As new COVID cases fall across the United States, many organizations are moving forward with plans for returning employees to the office.
Not surprisingly, a return-to-the-workplace plan in the midst of a pandemic isn’t the easiest feat. It requires a ton of prep, safety protocols, logistical considerations and robust communication—responsibilities that often fall on the shoulders of human resources professionals.
“As the culture ambassadors of their organizations, HR leaders have an opportunity and responsibility to shape this experience in a positive way for employees and the organization. They should partner with their health, wellbeing and safety peers across the organization to build a comprehensive and integrated return-to-the workplace strategy,” says David Osborne, CEO of wellness firm Virgin Pulse.
Should HR leaders bring workers back into the office? What should they consider first? What should they do? HRE spoke to a number of experts for insight.
Listen to employees. HR leaders should hold regular listening sessions, conduct pulse surveys and encourage managers to talk proactively with their employees in team meetings and one-on-one discussions to understand how workers are feeling about returning to work, Osborne says. Find out: What concerns and stressors are top of mind for them? What would make them feel safe returning to the workplace? What support do they need right now?
Be empathetic. Some employees are ready to come back into the office after months of working from home. Others simply aren’t. Considering each employees’ needs and not forcing anyone to come back if they aren’t comfortable is key.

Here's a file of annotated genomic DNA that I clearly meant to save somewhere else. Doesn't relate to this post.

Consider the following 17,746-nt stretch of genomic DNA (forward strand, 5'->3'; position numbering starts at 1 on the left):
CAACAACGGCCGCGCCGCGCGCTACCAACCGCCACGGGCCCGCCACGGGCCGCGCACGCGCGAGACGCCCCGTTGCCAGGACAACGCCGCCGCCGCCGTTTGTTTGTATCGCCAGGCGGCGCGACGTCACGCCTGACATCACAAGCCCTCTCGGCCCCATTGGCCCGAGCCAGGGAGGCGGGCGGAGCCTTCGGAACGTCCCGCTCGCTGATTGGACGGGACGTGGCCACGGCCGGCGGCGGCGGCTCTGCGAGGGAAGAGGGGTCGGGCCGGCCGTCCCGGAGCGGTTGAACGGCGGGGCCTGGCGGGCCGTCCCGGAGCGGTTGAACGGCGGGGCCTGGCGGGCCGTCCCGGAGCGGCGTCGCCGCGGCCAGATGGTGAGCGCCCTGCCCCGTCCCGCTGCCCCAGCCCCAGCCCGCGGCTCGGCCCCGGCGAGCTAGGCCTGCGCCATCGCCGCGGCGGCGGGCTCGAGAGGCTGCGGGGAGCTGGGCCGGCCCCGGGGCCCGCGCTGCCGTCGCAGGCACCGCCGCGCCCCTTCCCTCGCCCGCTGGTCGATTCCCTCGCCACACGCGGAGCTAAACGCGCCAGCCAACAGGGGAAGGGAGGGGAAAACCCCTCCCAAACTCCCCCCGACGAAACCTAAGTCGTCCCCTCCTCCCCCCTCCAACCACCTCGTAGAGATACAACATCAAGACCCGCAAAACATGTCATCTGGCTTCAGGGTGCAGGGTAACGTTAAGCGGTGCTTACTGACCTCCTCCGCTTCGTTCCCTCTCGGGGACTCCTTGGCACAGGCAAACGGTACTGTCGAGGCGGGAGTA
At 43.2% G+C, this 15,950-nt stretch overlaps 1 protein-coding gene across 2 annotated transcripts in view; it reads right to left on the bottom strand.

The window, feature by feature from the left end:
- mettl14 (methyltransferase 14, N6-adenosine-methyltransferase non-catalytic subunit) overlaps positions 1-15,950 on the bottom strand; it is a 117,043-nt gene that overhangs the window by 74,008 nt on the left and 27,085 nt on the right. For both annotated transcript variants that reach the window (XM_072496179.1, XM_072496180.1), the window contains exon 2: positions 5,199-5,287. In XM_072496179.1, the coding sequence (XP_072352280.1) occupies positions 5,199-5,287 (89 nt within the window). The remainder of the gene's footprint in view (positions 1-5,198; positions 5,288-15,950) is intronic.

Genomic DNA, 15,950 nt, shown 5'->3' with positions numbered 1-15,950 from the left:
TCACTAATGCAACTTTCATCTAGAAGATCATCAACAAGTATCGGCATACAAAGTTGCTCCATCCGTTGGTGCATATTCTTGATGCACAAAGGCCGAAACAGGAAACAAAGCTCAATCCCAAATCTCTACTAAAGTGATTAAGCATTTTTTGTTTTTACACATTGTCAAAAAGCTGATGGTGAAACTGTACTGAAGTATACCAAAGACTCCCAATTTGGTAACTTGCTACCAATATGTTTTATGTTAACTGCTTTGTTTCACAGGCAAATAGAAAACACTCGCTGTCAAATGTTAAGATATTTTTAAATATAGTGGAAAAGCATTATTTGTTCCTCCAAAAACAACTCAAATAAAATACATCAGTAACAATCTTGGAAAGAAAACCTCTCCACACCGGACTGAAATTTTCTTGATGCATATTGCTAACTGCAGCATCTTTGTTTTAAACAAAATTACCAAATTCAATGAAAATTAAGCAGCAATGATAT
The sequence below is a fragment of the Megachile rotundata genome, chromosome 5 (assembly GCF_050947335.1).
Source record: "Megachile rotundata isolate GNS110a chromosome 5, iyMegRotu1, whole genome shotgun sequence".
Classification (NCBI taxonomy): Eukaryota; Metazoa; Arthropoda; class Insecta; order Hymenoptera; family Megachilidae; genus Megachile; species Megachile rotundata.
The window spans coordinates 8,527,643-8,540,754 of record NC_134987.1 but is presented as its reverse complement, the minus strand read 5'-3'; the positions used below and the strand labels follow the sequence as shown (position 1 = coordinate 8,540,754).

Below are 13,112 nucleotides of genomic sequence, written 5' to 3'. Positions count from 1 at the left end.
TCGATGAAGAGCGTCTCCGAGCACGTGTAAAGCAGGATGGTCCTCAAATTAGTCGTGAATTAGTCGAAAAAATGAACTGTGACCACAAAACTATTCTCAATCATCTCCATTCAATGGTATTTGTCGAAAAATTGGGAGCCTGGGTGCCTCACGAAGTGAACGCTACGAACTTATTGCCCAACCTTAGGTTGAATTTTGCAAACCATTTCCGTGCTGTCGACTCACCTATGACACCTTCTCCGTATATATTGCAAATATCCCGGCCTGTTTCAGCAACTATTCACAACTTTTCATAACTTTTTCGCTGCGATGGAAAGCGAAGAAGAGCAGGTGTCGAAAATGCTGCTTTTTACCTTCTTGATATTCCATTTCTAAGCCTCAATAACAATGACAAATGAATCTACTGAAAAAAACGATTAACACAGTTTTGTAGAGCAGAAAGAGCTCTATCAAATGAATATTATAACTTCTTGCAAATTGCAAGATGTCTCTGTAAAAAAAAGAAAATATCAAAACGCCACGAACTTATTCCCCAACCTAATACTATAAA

“It’s about being empathetic and having compassion for what employees are going through and how they’re feeling,” says Jay Jamrog, futurist and co-founder of research firm i4cp. “There are a lot of employees who don’t feel safe; they don’t want to go to work and catch the [virus] or bring it home to their families. The wellbeing of employees is huge, and [being empathetic is] the right thing to do.”
Consider at-risk employees. At-risk employees—who represent a big portion of the workforce—present a bigger challenge for HR and other corporate leaders as they consider reopening workplaces. The Kaiser Family Foundation recently found that one in four workers is at high risk for serious complications from COVID-19 if infected. Their analysis estimates that 37.7 million workers, or 24% of employed U.S. adults in 2018, are at high risk, including 10 million who are 65 or older and an additional 27.7 million with pre-existing medical conditions. The analysis also estimates that 12 million more at-risk adults who do not work themselves live in households with workers. For this group, indirect exposure could be just as serious a risk as going to work themselves, Kaiser says.
HR leaders are wise to give special consideration to these employees, experts say. “Employers should take into account the higher risk some workers will face, allowing them to work at home where possible, to be tested and to minimize their risks if they return to work,” says KFF President and CEO Drew Altman.